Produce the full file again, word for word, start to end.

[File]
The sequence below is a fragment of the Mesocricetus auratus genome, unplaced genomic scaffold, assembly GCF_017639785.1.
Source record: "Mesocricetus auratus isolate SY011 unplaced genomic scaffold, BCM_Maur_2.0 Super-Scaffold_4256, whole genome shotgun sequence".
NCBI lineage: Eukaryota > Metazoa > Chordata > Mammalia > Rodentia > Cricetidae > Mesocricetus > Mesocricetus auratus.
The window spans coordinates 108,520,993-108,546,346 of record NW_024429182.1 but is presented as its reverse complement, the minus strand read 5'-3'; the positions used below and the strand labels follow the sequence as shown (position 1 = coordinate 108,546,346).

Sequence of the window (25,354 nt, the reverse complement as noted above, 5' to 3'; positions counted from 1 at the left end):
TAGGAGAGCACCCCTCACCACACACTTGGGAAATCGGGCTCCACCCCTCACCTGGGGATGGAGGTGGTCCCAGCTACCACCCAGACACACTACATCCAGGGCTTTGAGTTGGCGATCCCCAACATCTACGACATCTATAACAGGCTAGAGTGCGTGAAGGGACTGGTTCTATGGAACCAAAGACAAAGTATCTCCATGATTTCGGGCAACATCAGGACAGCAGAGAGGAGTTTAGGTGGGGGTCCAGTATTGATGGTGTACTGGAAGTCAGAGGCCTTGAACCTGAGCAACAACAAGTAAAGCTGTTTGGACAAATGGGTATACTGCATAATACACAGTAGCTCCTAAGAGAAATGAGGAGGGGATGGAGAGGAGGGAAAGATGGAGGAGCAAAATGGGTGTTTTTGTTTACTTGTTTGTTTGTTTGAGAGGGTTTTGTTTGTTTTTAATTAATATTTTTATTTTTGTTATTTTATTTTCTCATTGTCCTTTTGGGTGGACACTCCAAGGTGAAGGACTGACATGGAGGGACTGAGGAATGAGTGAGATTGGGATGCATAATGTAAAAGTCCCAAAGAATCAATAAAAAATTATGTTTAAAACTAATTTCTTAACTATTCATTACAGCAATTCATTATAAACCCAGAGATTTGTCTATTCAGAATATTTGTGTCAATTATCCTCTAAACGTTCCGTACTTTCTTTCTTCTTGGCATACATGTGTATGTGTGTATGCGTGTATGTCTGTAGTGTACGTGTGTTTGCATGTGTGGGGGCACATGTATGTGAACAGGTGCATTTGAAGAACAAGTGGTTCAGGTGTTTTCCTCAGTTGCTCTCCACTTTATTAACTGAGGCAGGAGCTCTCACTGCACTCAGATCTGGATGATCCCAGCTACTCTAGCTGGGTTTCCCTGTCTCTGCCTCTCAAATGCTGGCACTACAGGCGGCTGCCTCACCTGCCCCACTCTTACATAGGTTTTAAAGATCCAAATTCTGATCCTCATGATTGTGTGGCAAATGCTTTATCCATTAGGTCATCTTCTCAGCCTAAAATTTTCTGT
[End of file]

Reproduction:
The sequence below is a fragment of the Mesocricetus auratus genome, unplaced genomic scaffold, assembly GCF_017639785.1.
Source record: "Mesocricetus auratus isolate SY011 unplaced genomic scaffold, BCM_Maur_2.0 Super-Scaffold_4256, whole genome shotgun sequence".
NCBI lineage: Eukaryota > Metazoa > Chordata > Mammalia > Rodentia > Cricetidae > Mesocricetus > Mesocricetus auratus.
The window spans coordinates 108,520,993-108,546,346 of record NW_024429182.1 but is presented as its reverse complement, the minus strand read 5'-3'; the positions used below and the strand labels follow the sequence as shown (position 1 = coordinate 108,546,346).

Sequence of the window (25,354 nt, the reverse complement as noted above, 5' to 3'; positions counted from 1 at the left end):
TAGGAGAGCACCCCTCACCACACACTTGGGAAATCGGGCTCCACCCCTCACCTGGGGATGGAGGTGGTCCCAGCTACCACCCAGACACACTACATCCAGGGCTTTGAGTTGGCGATCCCCAACATCTACGACATCTATAACAGGCTAGAGTGCGTGAAGGGACTGGTTCTATGGAACCAAAGACAAAGTATCTCCATGATTTCGGGCAACATCAGGACAGCAGAGAGGAGTTTAGGTGGGGGTCCAGTATTGATGGTGTACTGGAAGTCAGAGGCCTTGAACCTGAGCAACAACAAGTAAAGCTGTTTGGACAAATGGGTATACTGCATAATACACAGTAGCTCCTAAGAGAAATGAGGAGGGGATGGAGAGGAGGGAAAGATGGAGGAGCAAAATGGGTGTTTTTGTTTACTTGTTTGTTTGTTTGAGAGGGTTTTGTTTGTTTTTAATTAATATTTTTATTTTTGTTATTTTATTTTCTCATTGTCCTTTTGGGTGGACACTCCAAGGTGAAGGACTGACATGGAGGGACTGAGGAATGAGTGAGATTGGGATGCATAATGTAAAAGTCCCAAAGAATCAATAAAAAATTATGTTTAAAACTAATTTCTTAACTATTCATTACAGCAATTCATTATAAACCCAGAGATTTGTCTATTCAGAATATTTGTGTCAATTATCCTCTAAACGTTCCGTACTTTCTTTCTTCTTGGCATACATGTGTATGTGTGTATGCGTGTATGTCTGTAGTGTACGTGTGTTTGCATGTGTGGGGGCACATGTATGTGAACAGGTGCATTTGAAGAACAAGTGGTTCAGGTGTTTTCCTCAGTTGCTCTCCACTTTATTAACTGAGGCAGGAGCTCTCACTGCACTCAGATCTGGATGATCCCAGCTACTCTAGCTGGGTTTCCCTGTCTCTGCCTCTCAAATGCTGGCACTACAGGCGGCTGCCTCACCTGCCCCACTCTTACATAGGTTTTAAAGATCCAAATTCTGATCCTCATGATTGTGTGGCAAATGCTTTATCCATTAGGTCATCTTCTCAGCCTAAAATTTTCTGT